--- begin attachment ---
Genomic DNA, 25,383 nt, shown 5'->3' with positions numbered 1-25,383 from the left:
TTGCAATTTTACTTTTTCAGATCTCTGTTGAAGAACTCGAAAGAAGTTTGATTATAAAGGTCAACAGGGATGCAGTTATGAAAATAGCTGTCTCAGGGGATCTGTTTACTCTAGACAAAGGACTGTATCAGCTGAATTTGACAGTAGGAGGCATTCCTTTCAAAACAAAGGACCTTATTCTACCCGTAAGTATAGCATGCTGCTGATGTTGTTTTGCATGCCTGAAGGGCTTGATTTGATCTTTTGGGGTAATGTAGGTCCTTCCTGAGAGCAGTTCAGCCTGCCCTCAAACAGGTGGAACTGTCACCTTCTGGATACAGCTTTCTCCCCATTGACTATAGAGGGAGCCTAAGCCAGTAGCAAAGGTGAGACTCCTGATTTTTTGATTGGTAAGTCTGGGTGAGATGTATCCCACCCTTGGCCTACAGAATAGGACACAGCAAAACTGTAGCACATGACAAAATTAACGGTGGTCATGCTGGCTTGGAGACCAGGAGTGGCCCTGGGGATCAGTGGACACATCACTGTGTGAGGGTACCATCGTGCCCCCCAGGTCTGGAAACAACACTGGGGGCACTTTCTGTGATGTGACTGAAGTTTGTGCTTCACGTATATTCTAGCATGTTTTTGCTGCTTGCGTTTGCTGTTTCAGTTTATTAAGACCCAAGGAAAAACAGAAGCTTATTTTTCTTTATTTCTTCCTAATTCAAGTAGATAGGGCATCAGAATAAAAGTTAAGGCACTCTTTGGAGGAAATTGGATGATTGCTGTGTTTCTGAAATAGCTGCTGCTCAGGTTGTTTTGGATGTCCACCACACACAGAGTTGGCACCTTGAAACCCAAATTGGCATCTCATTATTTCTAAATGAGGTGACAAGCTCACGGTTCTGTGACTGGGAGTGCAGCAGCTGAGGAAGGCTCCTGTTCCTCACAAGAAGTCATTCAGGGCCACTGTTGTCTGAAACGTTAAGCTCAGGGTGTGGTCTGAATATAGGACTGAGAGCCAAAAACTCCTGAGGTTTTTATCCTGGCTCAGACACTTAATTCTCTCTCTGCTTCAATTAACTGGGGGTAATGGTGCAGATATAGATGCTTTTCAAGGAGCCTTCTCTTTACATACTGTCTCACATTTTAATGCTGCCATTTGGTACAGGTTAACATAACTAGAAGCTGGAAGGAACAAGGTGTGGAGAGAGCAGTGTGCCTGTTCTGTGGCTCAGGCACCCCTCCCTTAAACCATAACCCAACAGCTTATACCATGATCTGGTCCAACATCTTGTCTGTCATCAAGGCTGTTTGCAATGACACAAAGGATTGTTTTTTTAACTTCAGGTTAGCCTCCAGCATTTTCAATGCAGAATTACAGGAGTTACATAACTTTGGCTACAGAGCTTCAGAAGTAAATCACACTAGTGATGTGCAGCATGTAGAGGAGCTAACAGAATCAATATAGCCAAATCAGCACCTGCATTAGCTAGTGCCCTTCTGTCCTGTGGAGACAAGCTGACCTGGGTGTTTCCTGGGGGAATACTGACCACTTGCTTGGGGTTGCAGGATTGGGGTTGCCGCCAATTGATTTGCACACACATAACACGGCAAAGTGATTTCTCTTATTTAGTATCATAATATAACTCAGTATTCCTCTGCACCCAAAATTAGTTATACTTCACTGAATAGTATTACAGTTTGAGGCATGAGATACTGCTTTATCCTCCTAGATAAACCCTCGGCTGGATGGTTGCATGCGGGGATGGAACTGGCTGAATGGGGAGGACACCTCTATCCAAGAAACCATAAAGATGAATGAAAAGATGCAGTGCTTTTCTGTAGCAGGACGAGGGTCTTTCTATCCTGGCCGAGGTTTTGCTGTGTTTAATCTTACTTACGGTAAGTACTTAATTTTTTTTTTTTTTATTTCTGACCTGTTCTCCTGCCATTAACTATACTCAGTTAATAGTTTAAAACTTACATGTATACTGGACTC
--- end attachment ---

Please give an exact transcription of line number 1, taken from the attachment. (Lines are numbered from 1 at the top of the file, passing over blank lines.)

Genomic DNA, 25,383 nt, shown 5'->3' with positions numbered 1-25,383 from the left: